The Federal Communications Commission voted unanimously Thursday to move ahead with plans to enable Americans to send text messages to 911 for emergency services.
Last year, Verizon, AT&T, Sprint and T-Mobile agreed to make text-to-911 available by May 2014 where possible. During its monthly open meeting Thursday, the FCC repeated its praise for those voluntary commitments but called on the companies and public safety organizations involved to make that service uniformly available.
The response of 911 call centers — or Pubic Safety Answering Points (PSAPs) — to last year’s text-to-911 agreement between the wireless companies “has been underwhelming,” Wheeler said.
“We call on the PSAPs to get with it.”
In the FCC policy statement adopted at Thursday’s meeting, the agency also called on other parties, including other wireless companies and Internet-based texting services, to make similar commitments to make text-to-911 services available to users.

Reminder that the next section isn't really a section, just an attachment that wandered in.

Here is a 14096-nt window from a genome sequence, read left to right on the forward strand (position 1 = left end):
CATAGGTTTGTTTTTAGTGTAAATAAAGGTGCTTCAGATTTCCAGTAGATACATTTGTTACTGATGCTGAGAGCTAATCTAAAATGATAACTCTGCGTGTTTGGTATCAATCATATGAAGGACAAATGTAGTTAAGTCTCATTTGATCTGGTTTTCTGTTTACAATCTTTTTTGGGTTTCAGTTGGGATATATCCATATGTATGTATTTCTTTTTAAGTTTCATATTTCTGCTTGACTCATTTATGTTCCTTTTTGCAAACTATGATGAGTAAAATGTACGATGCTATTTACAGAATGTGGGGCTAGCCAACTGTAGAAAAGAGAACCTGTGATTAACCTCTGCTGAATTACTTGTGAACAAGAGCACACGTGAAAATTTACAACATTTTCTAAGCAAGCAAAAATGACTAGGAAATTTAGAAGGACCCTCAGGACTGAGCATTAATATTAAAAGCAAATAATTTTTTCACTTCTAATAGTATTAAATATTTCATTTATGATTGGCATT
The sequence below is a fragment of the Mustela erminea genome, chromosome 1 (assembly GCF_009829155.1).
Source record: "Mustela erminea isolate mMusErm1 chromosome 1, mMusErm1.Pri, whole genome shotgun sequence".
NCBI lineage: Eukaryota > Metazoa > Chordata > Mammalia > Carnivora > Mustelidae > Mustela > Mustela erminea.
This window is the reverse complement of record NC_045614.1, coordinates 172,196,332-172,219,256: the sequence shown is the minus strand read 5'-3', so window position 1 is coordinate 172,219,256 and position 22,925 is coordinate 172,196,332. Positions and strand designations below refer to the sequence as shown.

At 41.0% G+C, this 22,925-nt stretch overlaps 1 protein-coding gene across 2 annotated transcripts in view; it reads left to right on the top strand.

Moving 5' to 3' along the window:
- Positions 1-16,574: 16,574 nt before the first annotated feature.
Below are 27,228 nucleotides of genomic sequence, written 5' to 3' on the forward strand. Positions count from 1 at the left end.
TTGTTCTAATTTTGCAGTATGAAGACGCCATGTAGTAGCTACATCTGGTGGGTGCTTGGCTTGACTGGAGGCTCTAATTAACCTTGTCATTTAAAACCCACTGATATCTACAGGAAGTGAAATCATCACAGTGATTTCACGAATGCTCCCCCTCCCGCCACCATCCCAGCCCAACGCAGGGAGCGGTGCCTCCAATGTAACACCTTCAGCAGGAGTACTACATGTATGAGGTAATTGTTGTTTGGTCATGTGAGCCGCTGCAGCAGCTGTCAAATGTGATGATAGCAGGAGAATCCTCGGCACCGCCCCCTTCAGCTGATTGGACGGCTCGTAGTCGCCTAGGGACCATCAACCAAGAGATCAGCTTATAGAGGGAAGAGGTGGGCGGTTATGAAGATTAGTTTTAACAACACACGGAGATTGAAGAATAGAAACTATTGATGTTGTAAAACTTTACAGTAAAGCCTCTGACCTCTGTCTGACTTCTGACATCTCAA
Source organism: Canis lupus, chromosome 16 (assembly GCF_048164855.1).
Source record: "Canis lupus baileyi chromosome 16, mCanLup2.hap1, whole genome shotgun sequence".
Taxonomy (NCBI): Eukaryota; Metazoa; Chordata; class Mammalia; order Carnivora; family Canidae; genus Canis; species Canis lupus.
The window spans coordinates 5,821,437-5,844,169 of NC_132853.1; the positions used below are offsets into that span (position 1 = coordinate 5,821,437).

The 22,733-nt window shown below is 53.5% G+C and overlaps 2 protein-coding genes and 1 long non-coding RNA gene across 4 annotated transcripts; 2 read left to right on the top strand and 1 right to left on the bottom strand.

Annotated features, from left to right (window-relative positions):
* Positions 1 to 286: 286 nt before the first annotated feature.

The commission also voted to move forward with a process that could require all text providers to enable text-to-911 services by the end of the year. The FCC is now seeking comments on the technical ability of text providers to meet such a mandate.
Wheeler also said the commission, at its meeting next month, will take up the issue of mobile indoor location services, or the ability of emergency services to pinpoint 911 callers using cellphones.
“We need to be looking forward in terms of next-generation 911 services, including mobile, indoor location services,” he said.
The FCC is facing pressure from congressional Democrats to craft new regulations requiring emergency responders to locate mobile callers who are indoors.